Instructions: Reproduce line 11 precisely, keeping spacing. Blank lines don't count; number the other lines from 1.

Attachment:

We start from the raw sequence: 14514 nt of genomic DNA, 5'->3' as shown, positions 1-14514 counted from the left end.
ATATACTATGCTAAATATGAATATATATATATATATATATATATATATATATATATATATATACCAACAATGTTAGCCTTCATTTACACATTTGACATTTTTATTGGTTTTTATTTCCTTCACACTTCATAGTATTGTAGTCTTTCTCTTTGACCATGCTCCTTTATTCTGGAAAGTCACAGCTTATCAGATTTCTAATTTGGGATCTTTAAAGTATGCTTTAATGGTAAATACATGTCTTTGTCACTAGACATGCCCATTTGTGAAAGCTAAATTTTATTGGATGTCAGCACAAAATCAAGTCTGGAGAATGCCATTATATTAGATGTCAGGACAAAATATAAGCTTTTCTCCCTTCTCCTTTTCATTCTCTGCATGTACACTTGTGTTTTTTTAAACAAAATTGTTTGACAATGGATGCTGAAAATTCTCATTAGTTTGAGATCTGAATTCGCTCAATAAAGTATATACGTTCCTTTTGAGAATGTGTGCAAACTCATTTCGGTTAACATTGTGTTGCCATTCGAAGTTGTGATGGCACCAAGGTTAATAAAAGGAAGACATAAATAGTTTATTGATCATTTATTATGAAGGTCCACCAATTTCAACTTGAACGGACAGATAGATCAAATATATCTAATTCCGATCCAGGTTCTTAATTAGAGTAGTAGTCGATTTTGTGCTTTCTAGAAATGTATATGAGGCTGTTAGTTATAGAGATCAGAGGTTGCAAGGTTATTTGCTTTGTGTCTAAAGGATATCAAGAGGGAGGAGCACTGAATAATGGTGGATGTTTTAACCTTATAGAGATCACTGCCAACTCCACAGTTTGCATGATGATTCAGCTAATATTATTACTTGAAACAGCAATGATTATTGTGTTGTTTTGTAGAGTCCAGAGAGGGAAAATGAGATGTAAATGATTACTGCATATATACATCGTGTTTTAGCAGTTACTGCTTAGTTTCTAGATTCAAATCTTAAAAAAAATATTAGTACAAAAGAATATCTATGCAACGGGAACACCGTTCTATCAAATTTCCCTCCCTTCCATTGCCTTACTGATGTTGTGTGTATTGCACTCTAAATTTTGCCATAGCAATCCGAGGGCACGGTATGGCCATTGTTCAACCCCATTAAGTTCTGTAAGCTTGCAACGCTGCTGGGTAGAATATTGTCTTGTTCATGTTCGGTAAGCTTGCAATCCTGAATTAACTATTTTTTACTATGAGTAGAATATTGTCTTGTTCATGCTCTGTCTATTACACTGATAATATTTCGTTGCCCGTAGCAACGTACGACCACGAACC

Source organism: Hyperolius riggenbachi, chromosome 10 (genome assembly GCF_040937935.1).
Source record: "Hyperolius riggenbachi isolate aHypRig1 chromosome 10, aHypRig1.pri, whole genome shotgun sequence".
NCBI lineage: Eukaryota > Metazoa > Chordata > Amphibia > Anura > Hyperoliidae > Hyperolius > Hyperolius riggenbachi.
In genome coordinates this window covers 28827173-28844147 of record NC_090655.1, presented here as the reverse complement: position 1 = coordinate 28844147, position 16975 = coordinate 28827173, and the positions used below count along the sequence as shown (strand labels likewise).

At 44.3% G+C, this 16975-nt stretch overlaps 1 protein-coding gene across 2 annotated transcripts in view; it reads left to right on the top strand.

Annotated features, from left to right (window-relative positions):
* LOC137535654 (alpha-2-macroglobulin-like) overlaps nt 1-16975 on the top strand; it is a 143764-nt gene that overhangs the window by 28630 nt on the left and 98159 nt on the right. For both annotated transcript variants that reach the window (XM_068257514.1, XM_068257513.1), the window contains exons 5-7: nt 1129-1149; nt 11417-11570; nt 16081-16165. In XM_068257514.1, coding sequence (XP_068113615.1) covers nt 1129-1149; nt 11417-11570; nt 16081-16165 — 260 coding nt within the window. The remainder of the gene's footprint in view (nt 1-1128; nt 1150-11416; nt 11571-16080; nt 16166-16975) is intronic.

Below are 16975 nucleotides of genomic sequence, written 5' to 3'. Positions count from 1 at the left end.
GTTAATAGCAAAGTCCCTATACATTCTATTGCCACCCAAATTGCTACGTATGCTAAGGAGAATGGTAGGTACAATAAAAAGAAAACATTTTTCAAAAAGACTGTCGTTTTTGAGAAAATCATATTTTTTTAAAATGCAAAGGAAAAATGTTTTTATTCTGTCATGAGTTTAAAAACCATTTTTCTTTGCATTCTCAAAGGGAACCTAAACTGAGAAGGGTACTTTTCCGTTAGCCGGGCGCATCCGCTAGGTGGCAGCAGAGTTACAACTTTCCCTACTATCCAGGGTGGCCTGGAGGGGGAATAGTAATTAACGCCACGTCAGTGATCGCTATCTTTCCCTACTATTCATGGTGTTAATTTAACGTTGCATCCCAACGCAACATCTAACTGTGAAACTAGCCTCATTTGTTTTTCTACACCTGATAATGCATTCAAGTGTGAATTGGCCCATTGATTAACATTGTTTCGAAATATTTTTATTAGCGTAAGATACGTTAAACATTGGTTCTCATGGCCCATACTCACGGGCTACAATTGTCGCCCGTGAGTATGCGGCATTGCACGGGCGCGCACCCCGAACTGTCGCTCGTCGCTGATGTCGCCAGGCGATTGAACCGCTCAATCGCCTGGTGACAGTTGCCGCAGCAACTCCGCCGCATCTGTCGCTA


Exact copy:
GTTAATAGCAAAGTCCCTATACATTCTATTGCCACCCAAATTGCTACGTATGCTAAGGAGAATGGTAGGTACAATAAAAAGAAAACATTTTTCAAAAAGACTGTCGTTTTTGAGAAAATCATATTTTTTTAAAATGCAAAGGAAAAATGTTTTTATTCTGTCATGAGTTTAAAAACCATTTTTCTTTGCATTCTCAAAGGGAACCTAAACTGAGAAGGGTACTTTTCCGTTAGCCGGGCGCATCCGCTAGGTGGCAGCAGAGTTACAACTTTCCCTACTATCCAGGGTGGCCTGGAGGGGGAATAGTAATTAACGCCACGTCAGTGATCGCTATCTTTCCCTACTATTCATGGTGTTAATTTAACGTTGCATCCCAACGCAACATCTAACTGTGAAACTAGCCTCATTTGTTTTTCTACACCTGATAATGCATTCAAGTGTGAATTGGCCCATTGATTAACATTGTTTCGAAATATTTTTATTAGCGTAAGATACGTTAAACATTGGTTCTCATGGCCCATACTCACGGGCTACAATTGTCGCCCGTGAGTATGCGGCATTGCACGGGCGCGCACCCCGAACTGTCGCTCGTCGCTGATGTCGCCAGGCGATTGAACCGCTCAATCGCCTGGTGACAGTTGCCGCAGCAACTCCGCCGCATCTGTCGCTA